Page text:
The Future of Cannabis in North Carolina. The continued confusion over hemp and marijuana is not the only consequence of where our legislative scheme stands at the moment. Without some authorizing legislation to renew our existing hemp program, the future of the hemp industry remains uncertain, as detailed here. Basically, the State has until October 31, 2020 to submit a plan to the U.S. Department of Agriculture; otherwise, existing hemp licenses in the state will likely expire. The state entity tasked with running the hemp industry, the N.C. Dept. of Agriculture and Consumer Services (“NCDA&CS”), currently lacks statutory authority to submit such a plan to the federal government. As I understand it, the General Assembly could grant the NCAD&CS the authority to submit a plan, but the clock is ticking fast. Earlier versions of the State Farm Bill provided the necessary authorization to the NCAD&CS, but that too was cut from the final law. Even if the General Assembly were to act on this point soon, it’s not clear the NCAD&CS will be able to formulate the plan and obtain federal approval in time, as noted in the linked article above. The U.S. Congress could also extend the deadline to a later time, but so far that hasn’t happened. If North Carolina fails to meet the deadline, individual growers could seek permits from the U.S. Department of Agriculture, but this situation creates confusion for the industry as a whole. North Carolina initially was a leader among the states in creating a program for legal hemp. Other states have taken a different approach. In Louisiana, for instance, no hemp licenses have yet been granted while the state tries to develop regulations for the industry. On the other hand, Louisiana also just today greatly expanded its medicinal marijuana program, something that does not exist in North Carolina. Whatever your feelings on it, more legislation in this area seems certain to come. When that happens, you can read about it here.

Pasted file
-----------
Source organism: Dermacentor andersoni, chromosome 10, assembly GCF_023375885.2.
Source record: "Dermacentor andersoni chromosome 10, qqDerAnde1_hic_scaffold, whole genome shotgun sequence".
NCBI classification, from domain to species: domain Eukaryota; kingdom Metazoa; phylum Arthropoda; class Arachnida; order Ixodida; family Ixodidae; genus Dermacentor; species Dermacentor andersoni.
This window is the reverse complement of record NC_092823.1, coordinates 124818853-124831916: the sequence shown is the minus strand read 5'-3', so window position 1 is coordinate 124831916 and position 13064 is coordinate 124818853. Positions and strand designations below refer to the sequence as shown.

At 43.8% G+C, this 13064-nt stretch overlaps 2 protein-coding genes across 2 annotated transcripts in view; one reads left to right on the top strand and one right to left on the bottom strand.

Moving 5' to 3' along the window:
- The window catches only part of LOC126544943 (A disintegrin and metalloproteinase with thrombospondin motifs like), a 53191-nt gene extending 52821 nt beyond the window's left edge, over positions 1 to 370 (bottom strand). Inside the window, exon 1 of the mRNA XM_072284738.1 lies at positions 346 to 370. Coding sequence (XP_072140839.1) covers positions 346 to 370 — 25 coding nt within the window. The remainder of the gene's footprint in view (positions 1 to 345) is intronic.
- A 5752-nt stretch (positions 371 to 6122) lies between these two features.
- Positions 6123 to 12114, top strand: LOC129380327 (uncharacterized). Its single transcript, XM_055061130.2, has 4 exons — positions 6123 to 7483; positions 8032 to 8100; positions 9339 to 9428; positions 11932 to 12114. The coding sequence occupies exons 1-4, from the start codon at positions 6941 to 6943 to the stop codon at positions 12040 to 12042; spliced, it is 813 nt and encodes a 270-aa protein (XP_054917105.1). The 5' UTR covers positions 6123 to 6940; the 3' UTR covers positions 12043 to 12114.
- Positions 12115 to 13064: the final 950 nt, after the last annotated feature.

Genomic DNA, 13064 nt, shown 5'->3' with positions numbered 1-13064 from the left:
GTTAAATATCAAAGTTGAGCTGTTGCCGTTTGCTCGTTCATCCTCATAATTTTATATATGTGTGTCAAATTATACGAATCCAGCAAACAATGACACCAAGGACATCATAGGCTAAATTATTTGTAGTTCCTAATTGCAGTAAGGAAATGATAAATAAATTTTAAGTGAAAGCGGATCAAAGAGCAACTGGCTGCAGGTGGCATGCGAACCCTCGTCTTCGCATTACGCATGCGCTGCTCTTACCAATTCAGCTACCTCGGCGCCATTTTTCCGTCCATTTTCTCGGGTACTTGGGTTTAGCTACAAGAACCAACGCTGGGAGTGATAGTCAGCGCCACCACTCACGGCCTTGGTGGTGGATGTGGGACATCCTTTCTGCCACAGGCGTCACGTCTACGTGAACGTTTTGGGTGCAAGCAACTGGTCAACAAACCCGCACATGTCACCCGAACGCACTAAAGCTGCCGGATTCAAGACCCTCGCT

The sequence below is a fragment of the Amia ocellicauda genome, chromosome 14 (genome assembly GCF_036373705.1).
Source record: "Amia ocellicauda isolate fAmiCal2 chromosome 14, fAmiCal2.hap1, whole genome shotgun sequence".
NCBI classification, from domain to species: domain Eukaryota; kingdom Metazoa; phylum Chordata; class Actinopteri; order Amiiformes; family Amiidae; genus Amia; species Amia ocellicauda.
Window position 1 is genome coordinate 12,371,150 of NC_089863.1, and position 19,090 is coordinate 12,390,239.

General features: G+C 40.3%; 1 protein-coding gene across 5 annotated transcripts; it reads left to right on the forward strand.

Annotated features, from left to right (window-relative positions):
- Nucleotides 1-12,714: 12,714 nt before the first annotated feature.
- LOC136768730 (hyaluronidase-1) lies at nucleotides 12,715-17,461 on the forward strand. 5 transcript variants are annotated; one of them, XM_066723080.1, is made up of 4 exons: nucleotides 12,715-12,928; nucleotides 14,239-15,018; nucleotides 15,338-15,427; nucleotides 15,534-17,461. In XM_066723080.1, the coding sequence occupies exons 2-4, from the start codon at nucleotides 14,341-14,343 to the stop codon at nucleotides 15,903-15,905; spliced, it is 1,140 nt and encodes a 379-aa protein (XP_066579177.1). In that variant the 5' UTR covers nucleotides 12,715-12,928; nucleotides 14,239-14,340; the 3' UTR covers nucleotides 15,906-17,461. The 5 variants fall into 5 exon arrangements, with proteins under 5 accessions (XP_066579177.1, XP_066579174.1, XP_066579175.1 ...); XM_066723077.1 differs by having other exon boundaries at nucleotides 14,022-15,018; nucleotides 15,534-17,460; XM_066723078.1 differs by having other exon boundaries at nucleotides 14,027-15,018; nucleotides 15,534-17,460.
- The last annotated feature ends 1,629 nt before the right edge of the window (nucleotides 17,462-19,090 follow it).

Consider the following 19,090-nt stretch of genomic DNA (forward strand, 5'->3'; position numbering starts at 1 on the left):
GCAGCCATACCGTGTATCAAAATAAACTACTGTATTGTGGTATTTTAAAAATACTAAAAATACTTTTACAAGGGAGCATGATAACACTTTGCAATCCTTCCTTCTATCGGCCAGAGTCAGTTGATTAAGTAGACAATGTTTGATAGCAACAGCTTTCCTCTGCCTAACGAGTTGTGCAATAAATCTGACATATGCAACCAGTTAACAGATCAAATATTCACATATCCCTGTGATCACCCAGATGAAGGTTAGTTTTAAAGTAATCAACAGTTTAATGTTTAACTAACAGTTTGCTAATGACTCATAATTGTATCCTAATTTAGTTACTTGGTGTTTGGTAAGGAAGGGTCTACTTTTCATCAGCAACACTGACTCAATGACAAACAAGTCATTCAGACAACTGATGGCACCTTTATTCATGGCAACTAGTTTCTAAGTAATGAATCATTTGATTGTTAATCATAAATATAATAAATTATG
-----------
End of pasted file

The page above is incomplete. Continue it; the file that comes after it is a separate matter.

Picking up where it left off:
Readers, I’m interested to know how the hemp/marijuana issues are being handled in your jurisdiction. From my perspective, it seems that marijuana prosecutions on the local level vary considerably from place to place. Post a comment and let me know how you’ve litigated the arguments, and how the issue is being treated in the courts in your area.